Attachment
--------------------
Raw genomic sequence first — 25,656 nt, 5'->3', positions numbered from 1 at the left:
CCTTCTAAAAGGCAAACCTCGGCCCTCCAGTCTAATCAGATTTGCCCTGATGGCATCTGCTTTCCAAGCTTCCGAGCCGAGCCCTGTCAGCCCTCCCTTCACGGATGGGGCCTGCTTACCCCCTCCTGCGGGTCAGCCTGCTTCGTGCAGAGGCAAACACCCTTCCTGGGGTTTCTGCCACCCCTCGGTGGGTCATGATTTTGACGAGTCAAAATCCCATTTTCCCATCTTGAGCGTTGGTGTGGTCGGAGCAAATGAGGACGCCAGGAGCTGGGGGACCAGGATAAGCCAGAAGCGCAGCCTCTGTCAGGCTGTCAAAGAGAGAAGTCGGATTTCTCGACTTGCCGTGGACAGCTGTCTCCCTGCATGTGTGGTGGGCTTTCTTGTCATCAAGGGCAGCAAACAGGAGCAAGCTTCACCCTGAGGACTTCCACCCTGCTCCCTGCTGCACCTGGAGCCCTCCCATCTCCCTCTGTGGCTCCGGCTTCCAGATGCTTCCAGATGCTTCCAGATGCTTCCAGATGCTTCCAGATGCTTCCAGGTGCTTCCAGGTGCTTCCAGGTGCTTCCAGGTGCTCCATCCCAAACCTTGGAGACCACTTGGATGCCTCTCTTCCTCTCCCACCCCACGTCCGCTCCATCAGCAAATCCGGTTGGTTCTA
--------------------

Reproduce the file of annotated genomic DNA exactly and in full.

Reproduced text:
Raw genomic sequence first — 25,656 nt, 5'->3', positions numbered from 1 at the left:
CCTTCTAAAAGGCAAACCTCGGCCCTCCAGTCTAATCAGATTTGCCCTGATGGCATCTGCTTTCCAAGCTTCCGAGCCGAGCCCTGTCAGCCCTCCCTTCACGGATGGGGCCTGCTTACCCCCTCCTGCGGGTCAGCCTGCTTCGTGCAGAGGCAAACACCCTTCCTGGGGTTTCTGCCACCCCTCGGTGGGTCATGATTTTGACGAGTCAAAATCCCATTTTCCCATCTTGAGCGTTGGTGTGGTCGGAGCAAATGAGGACGCCAGGAGCTGGGGGACCAGGATAAGCCAGAAGCGCAGCCTCTGTCAGGCTGTCAAAGAGAGAAGTCGGATTTCTCGACTTGCCGTGGACAGCTGTCTCCCTGCATGTGTGGTGGGCTTTCTTGTCATCAAGGGCAGCAAACAGGAGCAAGCTTCACCCTGAGGACTTCCACCCTGCTCCCTGCTGCACCTGGAGCCCTCCCATCTCCCTCTGTGGCTCCGGCTTCCAGATGCTTCCAGATGCTTCCAGATGCTTCCAGATGCTTCCAGATGCTTCCAGGTGCTTCCAGGTGCTTCCAGGTGCTTCCAGGTGCTCCATCCCAAACCTTGGAGACCACTTGGATGCCTCTCTTCCTCTCCCACCCCACGTCCGCTCCATCAGCAAATCCGGTTGGTTCTA